Prepping for the national stage
Twelve Texas A&M College of Dentistry students are presenting research projects at the American Association for Dental, Oral and Craniofacial Research meeting March 22-23.
At a recent practice session, a nearly equal number of faculty members offered constructive feedback that helped students polish their presentations. This ranged from broad advice like adding the school’s branding to the title slide to meticulous tips such as adjusting the scale on a result slide or enhancing a graph’s labeling. An alarm sounded if students exceeded their allotted presentation time.
“Many of us, the faculty, have seen and judged presentations at different meetings and have picked up a few tricks here and there over time,” says Dr. Bruno Ruest, associate professor and acting department head of biomedical sciences. “The interaction with the students is important during their preparation, because the refinements help them become more effective presenters with the appropriate visuals.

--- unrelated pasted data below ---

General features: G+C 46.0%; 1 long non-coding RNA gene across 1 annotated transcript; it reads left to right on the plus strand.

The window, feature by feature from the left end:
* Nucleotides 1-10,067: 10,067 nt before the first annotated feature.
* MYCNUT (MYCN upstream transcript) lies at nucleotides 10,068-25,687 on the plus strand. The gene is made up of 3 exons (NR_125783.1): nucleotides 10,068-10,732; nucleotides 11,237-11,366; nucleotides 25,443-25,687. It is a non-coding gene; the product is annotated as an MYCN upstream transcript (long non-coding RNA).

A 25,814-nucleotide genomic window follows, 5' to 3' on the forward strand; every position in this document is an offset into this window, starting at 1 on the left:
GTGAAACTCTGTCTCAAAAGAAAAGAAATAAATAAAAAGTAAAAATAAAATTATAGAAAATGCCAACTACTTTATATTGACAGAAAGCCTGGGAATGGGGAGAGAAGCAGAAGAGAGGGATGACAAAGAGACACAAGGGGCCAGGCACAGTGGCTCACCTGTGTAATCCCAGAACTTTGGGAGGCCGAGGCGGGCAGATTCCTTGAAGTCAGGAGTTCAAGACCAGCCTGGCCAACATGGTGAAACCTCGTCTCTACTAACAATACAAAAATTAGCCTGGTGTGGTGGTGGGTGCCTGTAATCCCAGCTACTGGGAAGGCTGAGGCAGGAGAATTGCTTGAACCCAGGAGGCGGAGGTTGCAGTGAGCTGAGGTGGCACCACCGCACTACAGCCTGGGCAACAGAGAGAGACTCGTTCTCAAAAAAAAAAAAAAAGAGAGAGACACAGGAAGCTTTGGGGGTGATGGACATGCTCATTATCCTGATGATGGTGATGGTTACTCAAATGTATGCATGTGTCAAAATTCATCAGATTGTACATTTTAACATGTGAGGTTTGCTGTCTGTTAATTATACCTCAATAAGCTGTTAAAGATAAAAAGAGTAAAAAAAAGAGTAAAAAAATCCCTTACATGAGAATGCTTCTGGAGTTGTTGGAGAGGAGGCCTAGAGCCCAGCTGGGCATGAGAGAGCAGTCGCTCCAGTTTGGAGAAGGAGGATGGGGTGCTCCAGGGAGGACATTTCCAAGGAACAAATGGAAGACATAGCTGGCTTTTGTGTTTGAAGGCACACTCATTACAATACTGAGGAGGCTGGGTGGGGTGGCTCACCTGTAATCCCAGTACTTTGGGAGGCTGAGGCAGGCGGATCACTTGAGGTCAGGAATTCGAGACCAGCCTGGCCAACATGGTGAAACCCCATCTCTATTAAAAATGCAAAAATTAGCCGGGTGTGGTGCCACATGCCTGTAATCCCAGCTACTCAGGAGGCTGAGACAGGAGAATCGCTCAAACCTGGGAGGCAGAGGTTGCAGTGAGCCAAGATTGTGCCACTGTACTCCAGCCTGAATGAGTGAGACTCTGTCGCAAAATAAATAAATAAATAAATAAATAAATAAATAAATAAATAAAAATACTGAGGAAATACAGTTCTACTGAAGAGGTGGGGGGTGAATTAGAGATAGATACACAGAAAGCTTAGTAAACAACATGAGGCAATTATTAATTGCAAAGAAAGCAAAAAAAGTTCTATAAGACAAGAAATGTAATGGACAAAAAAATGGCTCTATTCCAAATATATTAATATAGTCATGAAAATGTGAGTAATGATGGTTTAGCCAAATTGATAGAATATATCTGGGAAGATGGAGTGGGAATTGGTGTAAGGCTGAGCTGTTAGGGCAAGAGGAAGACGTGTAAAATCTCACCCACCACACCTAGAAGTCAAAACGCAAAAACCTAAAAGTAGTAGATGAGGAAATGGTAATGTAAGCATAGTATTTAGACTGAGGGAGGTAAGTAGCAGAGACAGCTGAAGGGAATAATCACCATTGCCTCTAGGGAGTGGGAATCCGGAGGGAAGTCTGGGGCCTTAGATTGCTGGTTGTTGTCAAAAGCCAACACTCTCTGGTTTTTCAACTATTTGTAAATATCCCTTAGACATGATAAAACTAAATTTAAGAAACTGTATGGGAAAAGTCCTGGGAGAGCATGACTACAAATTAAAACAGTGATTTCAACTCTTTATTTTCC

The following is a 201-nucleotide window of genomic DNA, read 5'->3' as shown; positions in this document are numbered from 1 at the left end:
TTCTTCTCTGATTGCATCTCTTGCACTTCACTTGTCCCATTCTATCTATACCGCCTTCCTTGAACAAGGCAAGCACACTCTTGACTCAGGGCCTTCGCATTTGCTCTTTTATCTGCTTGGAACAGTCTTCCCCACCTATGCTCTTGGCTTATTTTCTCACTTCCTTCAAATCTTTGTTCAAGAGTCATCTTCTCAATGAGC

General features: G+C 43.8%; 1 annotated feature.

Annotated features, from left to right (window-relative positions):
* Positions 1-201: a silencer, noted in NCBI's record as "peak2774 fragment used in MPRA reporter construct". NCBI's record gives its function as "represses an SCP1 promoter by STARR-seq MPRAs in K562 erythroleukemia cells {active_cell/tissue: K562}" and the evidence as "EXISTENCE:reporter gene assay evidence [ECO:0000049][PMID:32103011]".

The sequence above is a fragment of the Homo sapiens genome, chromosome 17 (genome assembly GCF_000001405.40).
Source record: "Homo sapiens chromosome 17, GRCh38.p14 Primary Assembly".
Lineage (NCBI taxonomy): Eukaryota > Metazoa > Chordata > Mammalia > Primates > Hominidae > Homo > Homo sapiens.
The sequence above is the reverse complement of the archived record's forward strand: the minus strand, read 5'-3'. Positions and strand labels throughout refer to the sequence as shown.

“At the end, the students look more professional and increase the notoriety of the College of Dentistry and Texas A&M University in dental research. Frankly, the faculty is probably the toughest crowd the students will face. If they can pass with us, it is often easier to impress the audience at a meeting and make us proud.”
Ruest, who is director of student research, understands the ways the summer student research program benefits both investigators and students.
“We may get an extra pair of hands to help generate more data on different projects. Or at the other extreme, student researchers can generate most of the vital data for a publication or generate data into new areas of research that we would not explore otherwise,” he explains. “One of our goals is to interest students in research so that they may one day grow into academic researchers themselves if they become a faculty member at a dental school.
“They may use that knowledge in a different setting like case presentations at a meeting, become attractive candidates into residency programs because of their research experience, or simply understand more the scientific literature so they can better answer questions from patients.”